Part of the Crowd

I read the story of blind Bartimaeus earlier this week, and it really stuck with me.  Then, tonight at the Antioch Association Youth Revival, the message, though from a different text, was very similar in theme to what I had been reflecting on most of the week, so I’m sure God’s trying to teach me something, but just maybe, someone else needs it too.

Blind Bartimaeus is begging by the side of the road, like I’m guessing he did almost every day of his life, but on this particular day someone passes by causing quite a stir.  Bartimaeus, hearing that it’s Jesus, starts crying out, “Jesus, thou son of David have mercy on me” (Mark 10:47), desperate for Jesus to heal him.  The crowd, however, tells him to hush, to stop being such a bother, basically, to go back to begging.  Now, if blind Bartimaeus, a man who had to stagger around or be led everywhere he went, had heard enough about Jesus to know that this Jesus of Nazareth could heal him, then you know the able-bodied members of the crowd telling him to hold his peace had.  Yet, no one said, “Here, take my hand.  I’ll lead you to Jesus.”  No one started calling out to Jesus on Bartimaeus’ behalf.  No, they were too busy shushing him.  Nobody has a kind word for him until Jesus Himself calls for Bartimaeus.

Perhaps the people in the crowd wanted Jesus’ attention all to themselves.  Perhaps they thought Bartimaeus, a lowly beggar, wasn’t worth Jesus’ time.  The fact is their motives don’t matter much.  They were in the wrong.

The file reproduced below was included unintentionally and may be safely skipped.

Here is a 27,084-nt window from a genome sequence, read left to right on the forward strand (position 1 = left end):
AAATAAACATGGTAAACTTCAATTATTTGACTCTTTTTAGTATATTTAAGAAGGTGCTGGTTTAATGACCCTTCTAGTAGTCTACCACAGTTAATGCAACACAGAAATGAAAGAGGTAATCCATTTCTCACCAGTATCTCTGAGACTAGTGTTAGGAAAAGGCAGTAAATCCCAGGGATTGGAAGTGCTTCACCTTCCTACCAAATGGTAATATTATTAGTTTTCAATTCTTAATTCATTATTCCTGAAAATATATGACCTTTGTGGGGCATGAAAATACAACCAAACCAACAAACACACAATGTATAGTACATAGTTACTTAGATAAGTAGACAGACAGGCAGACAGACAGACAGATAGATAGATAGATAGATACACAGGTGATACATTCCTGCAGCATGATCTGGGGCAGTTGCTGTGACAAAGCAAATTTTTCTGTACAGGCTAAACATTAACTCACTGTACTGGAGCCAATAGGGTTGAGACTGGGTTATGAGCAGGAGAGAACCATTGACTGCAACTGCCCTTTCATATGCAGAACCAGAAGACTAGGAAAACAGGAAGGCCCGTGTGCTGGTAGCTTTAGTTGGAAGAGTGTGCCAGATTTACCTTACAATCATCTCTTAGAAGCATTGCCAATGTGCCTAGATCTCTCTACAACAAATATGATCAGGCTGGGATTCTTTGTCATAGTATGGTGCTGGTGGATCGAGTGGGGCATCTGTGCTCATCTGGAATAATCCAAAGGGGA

Bartimaeus, though, full of faith, refuses to be silenced, and he gets his miracle.

What convicted me earlier in the week when I was reading this passage before work one morning is that Christians, myself included, are so often like the members in the crowd.  We see hurting, broken people all around us; we see poor and needy people too; we have the know-how to lead them to Jesus, but we’re too busy, too afraid to speak up, too unconcerned (again, the motive doesn’t much matter) to take them by the hand and lead them to Him.  Some of them are, not so much with words, but through their actions, crying out for the love of Christ that we could share with them, but we might as well be telling them to hush, to just keep begging because we can’t be bothered.  If only we would start seeing and loving the lost the way the Lord does, how different our response would be…


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